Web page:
Pregnant Women Will Get Access to Free Mental Health Assessments from November
The Federal Government has introduced new measures to ensure pregnant women have access to free mental health assessments during and after pregnancy.
A taskforce, which examined thousands of Medicare-funded services, recommended the assessment to be part of the Medicare Benefits Scheme.
Michael Gannon, the president of the Australian Medical Association (AMA) said early intervention was the key to treating postnatal depression.
“Healthy mothers who are functioning well are more likely to take good care of their babies,” he said.
“Not a year goes by where we don’t learn more and more about the importance of the first 1,000 days of a child’s life.
“They are critical in setting up a human being for good health for the rest of their life.”
From November, pregnant women will be screen tested for postnatal depression during the antenatal period. This new screening process is a step in the right direction to combating post-natal depression (PND).
Dr Gannon said, “To identify women who might already be depressed, but at the very least identify that group of women who are at increased risk of postnatal depression, and invest wherever possible in preventing it happening.”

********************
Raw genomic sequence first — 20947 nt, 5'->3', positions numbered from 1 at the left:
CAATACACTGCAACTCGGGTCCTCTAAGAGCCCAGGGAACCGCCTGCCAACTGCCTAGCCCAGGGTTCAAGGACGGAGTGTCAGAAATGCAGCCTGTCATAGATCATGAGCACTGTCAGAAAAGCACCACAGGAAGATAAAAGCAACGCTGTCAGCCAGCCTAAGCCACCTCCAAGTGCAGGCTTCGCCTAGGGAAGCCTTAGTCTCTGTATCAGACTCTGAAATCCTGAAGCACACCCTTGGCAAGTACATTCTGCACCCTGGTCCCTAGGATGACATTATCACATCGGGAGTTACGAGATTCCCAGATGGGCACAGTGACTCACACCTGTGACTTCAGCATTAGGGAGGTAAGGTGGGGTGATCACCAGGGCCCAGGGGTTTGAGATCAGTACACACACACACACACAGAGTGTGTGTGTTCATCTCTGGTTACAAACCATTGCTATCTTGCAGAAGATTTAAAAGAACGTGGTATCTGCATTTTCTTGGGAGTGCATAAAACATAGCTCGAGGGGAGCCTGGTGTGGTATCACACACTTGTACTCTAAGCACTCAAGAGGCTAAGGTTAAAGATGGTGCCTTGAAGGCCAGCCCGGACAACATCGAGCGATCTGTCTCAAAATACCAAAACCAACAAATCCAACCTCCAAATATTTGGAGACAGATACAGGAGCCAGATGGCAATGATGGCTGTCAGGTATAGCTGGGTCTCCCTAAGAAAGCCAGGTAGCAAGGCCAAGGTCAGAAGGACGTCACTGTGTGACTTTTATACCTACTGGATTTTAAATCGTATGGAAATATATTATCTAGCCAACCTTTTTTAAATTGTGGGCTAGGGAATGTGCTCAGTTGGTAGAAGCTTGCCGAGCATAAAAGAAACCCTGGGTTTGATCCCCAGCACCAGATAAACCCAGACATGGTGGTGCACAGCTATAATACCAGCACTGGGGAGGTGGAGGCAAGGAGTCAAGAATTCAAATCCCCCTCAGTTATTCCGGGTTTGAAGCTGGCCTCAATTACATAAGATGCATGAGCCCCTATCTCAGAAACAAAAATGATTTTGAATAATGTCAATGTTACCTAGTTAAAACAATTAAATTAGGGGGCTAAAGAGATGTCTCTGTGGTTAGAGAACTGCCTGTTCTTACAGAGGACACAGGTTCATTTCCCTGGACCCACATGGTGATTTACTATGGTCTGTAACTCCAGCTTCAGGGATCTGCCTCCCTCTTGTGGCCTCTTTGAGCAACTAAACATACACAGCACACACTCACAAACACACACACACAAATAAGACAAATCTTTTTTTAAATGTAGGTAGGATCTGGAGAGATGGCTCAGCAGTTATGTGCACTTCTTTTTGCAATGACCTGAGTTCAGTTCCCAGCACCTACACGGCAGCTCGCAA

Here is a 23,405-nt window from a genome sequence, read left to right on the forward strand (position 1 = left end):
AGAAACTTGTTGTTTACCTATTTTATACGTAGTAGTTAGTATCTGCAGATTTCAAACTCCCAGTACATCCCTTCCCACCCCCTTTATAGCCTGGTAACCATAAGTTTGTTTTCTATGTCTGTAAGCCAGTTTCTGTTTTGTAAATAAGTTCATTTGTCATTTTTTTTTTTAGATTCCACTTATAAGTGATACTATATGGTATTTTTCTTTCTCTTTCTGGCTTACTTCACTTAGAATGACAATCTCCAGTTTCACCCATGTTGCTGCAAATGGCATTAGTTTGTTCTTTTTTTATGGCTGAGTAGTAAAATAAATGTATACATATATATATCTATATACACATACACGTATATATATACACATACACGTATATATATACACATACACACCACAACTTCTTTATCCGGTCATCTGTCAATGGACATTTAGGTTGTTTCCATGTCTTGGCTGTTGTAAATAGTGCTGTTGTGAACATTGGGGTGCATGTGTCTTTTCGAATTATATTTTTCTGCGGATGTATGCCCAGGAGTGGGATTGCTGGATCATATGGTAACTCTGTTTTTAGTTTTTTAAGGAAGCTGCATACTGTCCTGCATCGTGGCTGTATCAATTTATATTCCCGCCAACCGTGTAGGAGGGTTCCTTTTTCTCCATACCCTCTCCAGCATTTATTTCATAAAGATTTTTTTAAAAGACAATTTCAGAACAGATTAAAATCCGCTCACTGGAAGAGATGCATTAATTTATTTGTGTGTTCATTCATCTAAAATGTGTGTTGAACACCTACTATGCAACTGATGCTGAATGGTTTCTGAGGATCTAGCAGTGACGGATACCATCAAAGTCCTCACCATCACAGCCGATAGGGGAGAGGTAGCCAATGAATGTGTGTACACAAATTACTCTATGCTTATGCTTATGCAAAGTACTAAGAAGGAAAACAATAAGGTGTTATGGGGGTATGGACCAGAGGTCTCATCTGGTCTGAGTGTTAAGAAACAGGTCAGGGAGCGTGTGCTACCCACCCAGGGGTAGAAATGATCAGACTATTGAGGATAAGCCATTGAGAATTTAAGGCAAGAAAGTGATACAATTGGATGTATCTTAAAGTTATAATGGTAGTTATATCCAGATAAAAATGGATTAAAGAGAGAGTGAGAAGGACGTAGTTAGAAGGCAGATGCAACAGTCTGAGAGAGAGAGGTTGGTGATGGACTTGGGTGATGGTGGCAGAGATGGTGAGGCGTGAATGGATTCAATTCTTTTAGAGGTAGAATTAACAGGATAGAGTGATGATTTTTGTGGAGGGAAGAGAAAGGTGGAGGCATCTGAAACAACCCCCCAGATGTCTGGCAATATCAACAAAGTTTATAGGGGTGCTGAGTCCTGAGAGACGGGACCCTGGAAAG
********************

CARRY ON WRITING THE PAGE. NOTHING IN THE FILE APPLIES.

Obstetrician and gynaecologist Dr Vijay Roach, founder of the Gidget Foundation, said pre-natal anxiety and depression would often go unrecognized among pregnant women.
“Women can have risk factors like social isolation, or previous mental health disorders or other things.
“But we know that 20 per cent of women are affected by anxiety and depression in pregnancy or early parenting … so by asking the question we can identify it.
“And we know that early intervention and continuing intervention makes a difference and reduces risk to mother and her baby and ongoing problems.”
Early intervention can reduce “these conditions being exacerbated,” said Dr Roach.
“If you have a formal screening program, if you actually ask the questions, you will discover that pre-natal anxiety and depression doesn’t discriminate, it can affect anyone.”
Early intervention could be initiating conversations, referring a patient to a GP or psychiatrist or prescribing medication or therapy to improve the mental health of the patient.
“The really important message is if emotional wellbeing is impaired during pregnancy or early parenting, that by identifying and treating it effectively, women can get better.
“[This will] also have a cultural and social effect, because we’ve recognised that mental health is an important part of a woman’s care.”
Beyond Blue report one in seven women are affected by PND after they give birth, and the condition develops between one month and up to one year after the birth of a baby.